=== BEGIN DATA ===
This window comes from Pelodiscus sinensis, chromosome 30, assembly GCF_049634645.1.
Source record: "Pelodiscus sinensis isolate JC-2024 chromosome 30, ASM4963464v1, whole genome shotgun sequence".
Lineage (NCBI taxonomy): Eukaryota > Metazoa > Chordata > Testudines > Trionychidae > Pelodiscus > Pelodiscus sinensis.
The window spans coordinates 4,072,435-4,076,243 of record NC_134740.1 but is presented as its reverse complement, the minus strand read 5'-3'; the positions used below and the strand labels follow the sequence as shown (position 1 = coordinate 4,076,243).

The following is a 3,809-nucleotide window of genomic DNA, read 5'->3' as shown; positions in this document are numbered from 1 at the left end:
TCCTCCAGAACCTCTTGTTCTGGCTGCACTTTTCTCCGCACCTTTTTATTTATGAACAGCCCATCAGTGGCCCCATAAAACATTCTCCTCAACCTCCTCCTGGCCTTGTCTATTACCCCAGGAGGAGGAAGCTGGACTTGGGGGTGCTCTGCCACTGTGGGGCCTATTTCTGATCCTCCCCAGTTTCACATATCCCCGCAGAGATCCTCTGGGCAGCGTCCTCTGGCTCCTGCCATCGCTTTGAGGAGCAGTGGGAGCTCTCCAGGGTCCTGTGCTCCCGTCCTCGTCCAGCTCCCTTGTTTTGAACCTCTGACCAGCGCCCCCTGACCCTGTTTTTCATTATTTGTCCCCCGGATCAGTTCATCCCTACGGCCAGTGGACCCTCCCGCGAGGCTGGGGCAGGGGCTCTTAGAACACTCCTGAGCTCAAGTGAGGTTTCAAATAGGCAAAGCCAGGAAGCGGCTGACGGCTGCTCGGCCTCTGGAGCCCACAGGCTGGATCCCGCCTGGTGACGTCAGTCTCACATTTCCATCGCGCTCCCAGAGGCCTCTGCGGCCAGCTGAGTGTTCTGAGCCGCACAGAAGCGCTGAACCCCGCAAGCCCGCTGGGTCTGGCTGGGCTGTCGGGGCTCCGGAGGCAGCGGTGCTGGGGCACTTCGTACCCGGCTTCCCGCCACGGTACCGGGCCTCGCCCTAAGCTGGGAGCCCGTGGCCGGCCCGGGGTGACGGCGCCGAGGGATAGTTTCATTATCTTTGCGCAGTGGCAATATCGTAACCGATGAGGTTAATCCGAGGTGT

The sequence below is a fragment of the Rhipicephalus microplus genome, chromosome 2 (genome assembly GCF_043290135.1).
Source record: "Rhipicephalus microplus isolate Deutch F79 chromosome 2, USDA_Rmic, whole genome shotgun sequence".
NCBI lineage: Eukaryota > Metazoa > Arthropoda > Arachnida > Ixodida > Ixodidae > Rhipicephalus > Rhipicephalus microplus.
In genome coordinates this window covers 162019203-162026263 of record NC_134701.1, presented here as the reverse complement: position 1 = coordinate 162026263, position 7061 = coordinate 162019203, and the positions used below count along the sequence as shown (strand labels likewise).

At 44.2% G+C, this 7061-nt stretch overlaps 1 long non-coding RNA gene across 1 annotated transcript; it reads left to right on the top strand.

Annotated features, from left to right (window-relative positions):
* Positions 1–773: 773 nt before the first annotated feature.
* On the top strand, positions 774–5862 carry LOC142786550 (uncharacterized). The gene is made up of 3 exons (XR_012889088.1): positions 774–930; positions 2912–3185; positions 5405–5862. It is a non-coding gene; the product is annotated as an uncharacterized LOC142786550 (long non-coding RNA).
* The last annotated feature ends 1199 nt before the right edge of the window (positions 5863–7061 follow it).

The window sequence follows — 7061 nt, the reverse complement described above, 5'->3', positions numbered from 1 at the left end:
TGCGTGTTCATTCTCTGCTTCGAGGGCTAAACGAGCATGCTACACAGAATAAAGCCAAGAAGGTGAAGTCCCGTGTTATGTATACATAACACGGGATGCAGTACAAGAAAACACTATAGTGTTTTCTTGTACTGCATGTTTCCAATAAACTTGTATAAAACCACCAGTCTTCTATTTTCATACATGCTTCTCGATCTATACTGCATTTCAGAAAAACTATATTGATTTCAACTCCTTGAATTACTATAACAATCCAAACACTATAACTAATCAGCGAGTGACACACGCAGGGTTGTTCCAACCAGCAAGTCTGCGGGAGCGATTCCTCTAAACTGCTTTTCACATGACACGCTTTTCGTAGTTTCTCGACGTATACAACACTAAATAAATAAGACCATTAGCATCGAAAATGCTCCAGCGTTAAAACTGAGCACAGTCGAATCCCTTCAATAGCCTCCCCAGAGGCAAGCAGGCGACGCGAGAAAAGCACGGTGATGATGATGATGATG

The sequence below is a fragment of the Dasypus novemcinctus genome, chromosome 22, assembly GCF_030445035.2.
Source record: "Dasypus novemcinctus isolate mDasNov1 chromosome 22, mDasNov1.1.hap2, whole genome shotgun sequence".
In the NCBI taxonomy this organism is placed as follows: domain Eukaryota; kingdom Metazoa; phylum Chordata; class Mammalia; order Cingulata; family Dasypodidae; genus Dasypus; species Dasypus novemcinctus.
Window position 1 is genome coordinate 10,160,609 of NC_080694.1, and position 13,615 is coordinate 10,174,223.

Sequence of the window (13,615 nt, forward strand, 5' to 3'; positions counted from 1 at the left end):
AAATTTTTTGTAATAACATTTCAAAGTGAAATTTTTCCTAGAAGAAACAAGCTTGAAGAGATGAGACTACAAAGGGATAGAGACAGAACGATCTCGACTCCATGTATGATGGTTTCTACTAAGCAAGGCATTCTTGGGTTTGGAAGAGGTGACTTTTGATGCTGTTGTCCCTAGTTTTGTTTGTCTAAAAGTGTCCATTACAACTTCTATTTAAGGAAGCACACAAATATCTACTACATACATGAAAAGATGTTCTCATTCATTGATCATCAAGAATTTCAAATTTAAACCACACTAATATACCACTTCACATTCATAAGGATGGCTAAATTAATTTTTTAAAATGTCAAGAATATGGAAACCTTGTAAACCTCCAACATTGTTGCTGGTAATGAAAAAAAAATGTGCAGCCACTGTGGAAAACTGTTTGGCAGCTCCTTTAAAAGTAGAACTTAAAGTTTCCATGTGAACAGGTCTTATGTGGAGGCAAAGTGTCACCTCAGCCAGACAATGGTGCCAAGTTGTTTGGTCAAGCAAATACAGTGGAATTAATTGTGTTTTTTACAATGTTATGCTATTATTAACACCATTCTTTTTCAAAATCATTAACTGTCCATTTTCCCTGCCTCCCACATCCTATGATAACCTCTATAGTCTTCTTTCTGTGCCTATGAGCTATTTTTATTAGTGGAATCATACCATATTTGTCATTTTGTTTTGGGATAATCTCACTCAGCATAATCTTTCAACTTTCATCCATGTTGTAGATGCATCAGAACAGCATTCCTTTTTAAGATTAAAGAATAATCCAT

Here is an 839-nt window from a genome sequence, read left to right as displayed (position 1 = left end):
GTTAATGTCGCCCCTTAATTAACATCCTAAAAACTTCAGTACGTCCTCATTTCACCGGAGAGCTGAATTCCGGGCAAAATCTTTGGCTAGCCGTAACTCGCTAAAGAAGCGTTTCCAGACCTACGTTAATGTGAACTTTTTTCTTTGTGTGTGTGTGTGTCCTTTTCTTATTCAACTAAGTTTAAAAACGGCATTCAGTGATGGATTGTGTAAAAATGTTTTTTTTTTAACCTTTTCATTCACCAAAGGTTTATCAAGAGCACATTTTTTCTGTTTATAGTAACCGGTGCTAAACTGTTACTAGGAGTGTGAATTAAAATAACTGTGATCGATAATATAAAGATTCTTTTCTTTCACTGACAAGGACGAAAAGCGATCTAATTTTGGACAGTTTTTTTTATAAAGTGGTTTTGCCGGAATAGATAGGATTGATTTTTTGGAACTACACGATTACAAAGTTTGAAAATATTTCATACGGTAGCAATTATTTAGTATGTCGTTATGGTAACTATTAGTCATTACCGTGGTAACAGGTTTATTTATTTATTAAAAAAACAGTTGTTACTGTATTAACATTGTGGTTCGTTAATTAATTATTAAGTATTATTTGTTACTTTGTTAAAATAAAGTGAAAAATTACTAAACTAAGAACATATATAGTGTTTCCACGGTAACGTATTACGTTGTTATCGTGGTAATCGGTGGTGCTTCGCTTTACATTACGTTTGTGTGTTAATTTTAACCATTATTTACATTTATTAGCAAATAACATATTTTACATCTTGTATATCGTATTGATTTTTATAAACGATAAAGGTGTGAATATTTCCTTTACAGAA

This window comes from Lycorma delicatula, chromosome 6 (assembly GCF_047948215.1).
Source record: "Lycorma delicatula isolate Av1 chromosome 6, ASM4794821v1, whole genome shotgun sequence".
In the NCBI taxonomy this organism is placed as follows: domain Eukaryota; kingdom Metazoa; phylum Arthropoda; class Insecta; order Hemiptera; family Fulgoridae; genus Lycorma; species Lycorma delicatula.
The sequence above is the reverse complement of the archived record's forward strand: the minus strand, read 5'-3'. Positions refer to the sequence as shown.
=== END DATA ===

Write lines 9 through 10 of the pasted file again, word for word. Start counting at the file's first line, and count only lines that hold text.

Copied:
NCBI lineage: Eukaryota > Metazoa > Arthropoda > Arachnida > Ixodida > Ixodidae > Rhipicephalus > Rhipicephalus microplus.
In genome coordinates this window covers 162019203-162026263 of record NC_134701.1, presented here as the reverse complement: position 1 = coordinate 162026263, position 7061 = coordinate 162019203, and the positions used below count along the sequence as shown (strand labels likewise).